A close examination of the character of the American labor movement suggests that it, like American religious institutions, may be perceived as reflecting the basic values of the larger society. Although unions, like all other American institutions, have changed in various ways consistent with the growth of an urban industrial civilization, the essential traits of American trade unions, as of business corporations, may still be derived from key elements in the American value system.
If the claims made in the passage about American and foreign labor unions are correct, how would the unions be expected to react during a strike against a corporation?[A] American labor unions would be less likely than foreign unions to use violence against a corporation.
[B] American labor unions would be more likely than foreign unions to use violence against a corporation.
[C] American labor unions would be less likely than foreign unions to bargain with a corporation.
[D] American labor unions would be more likely than foreign unions to bargain with a corporation.
If a critic of the author's viewpoint brought up examples as a rebuttal to the passage, the existence of which of the following phenomena would most strongly challenge the information in the passage?[A] American union leaders who are highly paid to negotiate on behalf of workers
[B] American labor organizations that avoid involvement in non—labor issues
[C] American workers with a weak sense of group solidarity
[D] American corporations that are more interested in helping people than in making a profit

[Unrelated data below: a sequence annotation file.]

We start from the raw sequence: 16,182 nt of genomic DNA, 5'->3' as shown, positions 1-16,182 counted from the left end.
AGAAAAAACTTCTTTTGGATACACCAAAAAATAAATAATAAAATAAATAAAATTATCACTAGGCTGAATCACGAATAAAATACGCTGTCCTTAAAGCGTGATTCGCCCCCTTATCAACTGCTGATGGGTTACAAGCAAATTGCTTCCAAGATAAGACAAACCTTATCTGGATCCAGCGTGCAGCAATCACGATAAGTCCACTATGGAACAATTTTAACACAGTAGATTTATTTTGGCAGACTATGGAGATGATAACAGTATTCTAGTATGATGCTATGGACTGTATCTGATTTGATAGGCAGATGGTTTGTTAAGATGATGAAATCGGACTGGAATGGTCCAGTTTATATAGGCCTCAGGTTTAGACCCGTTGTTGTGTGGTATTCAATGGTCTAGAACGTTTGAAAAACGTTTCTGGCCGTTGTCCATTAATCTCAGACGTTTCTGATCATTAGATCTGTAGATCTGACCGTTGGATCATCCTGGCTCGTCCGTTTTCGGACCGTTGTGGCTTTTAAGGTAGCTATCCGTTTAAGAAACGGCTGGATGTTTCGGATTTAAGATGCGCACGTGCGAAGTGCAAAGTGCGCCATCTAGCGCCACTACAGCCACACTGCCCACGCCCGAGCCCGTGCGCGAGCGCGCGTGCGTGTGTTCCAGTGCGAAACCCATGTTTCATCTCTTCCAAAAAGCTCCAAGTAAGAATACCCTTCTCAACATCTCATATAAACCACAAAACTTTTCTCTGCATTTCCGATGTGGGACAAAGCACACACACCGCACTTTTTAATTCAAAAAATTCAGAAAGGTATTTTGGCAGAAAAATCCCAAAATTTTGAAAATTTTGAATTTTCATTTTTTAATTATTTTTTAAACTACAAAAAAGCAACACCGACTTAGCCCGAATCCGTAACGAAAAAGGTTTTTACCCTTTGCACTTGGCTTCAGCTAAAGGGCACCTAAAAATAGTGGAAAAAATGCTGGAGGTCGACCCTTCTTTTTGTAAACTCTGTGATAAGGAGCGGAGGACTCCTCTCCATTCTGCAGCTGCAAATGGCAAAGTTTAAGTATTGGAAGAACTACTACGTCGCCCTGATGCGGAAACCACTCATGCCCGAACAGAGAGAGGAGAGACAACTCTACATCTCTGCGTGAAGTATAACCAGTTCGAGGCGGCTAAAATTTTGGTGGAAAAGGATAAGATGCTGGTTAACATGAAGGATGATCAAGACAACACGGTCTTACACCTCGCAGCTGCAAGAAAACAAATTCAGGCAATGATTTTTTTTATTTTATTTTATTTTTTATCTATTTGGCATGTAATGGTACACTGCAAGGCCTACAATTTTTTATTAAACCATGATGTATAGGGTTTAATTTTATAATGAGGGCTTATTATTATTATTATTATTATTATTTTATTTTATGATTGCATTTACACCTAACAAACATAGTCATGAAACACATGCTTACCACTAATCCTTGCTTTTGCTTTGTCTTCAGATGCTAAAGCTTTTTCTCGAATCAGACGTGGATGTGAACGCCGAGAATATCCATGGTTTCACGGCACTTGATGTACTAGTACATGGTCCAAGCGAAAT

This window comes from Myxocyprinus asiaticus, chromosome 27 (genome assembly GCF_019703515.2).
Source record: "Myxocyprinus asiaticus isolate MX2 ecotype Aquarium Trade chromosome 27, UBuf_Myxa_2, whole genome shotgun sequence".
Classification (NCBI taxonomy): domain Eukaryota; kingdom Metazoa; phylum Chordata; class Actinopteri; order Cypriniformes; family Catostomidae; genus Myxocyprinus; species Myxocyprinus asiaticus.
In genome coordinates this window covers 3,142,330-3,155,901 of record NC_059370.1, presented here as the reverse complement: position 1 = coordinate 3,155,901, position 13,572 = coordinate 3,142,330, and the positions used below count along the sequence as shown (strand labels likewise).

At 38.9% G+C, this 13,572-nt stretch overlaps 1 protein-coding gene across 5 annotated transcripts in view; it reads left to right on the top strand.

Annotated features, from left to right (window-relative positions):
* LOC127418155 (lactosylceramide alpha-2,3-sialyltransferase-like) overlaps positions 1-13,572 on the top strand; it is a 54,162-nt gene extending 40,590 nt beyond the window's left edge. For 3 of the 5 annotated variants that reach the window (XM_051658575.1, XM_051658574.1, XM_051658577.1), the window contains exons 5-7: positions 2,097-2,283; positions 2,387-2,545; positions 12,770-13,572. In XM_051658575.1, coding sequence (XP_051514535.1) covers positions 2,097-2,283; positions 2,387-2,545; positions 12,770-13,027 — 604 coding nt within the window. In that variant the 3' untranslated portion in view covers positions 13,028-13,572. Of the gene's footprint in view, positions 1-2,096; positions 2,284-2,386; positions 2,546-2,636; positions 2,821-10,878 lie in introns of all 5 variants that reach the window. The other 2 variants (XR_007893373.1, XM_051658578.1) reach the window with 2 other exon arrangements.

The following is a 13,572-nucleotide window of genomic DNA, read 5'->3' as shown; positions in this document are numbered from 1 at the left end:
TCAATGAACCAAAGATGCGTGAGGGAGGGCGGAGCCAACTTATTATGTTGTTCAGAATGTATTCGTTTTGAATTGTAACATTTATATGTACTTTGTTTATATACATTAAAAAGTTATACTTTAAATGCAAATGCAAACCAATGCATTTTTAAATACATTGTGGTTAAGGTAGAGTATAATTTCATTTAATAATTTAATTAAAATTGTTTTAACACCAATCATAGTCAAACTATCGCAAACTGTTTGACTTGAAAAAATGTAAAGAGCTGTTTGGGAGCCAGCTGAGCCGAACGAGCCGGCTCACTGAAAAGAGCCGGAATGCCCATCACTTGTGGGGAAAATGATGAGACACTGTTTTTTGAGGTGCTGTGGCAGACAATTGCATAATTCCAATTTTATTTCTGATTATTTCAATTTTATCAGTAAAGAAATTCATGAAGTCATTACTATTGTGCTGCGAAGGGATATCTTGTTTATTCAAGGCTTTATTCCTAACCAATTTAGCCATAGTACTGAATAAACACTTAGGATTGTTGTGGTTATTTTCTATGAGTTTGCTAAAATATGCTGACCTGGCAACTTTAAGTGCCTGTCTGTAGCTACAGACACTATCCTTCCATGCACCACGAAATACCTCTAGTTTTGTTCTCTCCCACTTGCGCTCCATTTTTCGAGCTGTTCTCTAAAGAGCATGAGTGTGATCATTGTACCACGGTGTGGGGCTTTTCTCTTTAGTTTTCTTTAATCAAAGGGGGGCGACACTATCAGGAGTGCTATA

Based on the information given in the passage, which of the following is/are NOT true?
I. American society emphasizes class solidarity over individual achievement.
II. American unions are less interested in non—labor issues than unions in other democracies.
III. American labor organizations and American religious institutions share some of the same values.[A] I only
[B] II only
[C] II and III
[D] I, II and III
Suppose that an American union decides that its members should take an active part in national politics. What effect would this information have on the author's view of American unions?[A] It would support that view.
[B] It would contradict that view.
[C] It would neither support nor contradict that view.
[D] It would support that view only if it could be shown that getting involved in politics was for society's good.
In the context of the passage, the phrase strong materialistic bent, as used in the sentence, "From the earliest comments of foreign travelers down to the present, individuals have identified a strong materialistic bent as being a characteristic American trait, " refers to:[A] European socialists' view of aristocrats.
[B] European travelers' concern with democracy.
[C] American society's emphasis on acquiring wealth.
[D] American religion's criticism of secular values.
According to the passage, all of the following have influenced the outlook of the American labor movement EXCEPT:[A] secular values.
[B] religious values.
[C] urban industrial civilization.
[D] foreign labor movements.
According to the passage, which of the following is a part of the "traditional value system "?[A] Class solidarity
[B] Individual achievement
[C] Urban industrialization
[D] Marxist ideology